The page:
According to some recent British research published in Appetite (Feb 6), the people you befriend on social media can have an impact on your eating habits.
The study interviewed 400 college students about what their Facebook friends were eating – they were asked to think about how much fruit and vegetables were eaten versus the snacks and sugary drinks.
The respondents who believed their contacts ate the recommended 5-a-day of fruit and veg were shown to eat one extra serving themselves, but they also ate another portion of snack foods and sugary drinks for every three portions they believed were consumed by their online friends.
The study indicates that we may all be subject to a lot more influence from our peers than we think. It seems that there is some subconscious influence that makes us consider the behavior of others when choosing our food.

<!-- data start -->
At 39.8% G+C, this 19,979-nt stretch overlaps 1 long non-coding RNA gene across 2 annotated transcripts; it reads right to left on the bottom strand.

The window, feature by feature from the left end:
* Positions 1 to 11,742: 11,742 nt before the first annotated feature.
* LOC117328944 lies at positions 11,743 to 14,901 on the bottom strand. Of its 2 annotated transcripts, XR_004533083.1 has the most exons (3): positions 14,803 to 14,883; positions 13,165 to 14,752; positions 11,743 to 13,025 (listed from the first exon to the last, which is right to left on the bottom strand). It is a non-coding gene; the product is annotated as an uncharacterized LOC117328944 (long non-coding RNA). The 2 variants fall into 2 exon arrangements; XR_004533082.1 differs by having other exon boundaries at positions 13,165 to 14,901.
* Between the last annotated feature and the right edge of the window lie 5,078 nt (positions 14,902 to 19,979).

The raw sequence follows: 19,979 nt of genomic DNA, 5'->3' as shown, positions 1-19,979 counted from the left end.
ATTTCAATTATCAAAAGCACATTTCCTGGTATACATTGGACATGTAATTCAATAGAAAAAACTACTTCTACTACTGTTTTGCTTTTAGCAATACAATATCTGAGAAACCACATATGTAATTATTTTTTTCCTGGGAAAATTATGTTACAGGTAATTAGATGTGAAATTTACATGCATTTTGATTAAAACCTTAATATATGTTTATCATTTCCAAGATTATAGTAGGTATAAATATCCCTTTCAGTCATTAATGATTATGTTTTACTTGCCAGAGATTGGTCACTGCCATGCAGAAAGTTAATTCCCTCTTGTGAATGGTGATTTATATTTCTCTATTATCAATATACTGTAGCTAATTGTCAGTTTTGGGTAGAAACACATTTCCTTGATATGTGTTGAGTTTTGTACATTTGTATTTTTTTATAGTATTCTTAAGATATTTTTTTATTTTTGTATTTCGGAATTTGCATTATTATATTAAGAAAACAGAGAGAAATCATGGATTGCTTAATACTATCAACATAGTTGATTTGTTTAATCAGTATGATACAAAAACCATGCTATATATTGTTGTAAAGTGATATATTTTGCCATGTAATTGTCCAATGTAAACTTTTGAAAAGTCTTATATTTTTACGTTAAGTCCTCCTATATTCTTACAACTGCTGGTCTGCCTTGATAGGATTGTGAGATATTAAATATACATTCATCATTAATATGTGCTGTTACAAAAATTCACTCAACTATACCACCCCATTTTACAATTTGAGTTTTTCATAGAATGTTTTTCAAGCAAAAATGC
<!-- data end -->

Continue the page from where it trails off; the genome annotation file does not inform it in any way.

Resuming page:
If this is the case it could, therefore, be possible to use social media to influence people to take up healthier eating habits.
The researchers point to the use of social media as a way of nudging people to change their behavior, using the influence of friendship groups and combining this with the results of the study to use social media as a tool for improving public health.
Eating habits did not seem to be significantly linked to the participant’s BMI (body mass index) which estimates body fat based on a calculation of an individual's weight and height.
The researchers plan to follow up on the study to look at how social media's influence on eating habits has a long term impact on individuals' weight.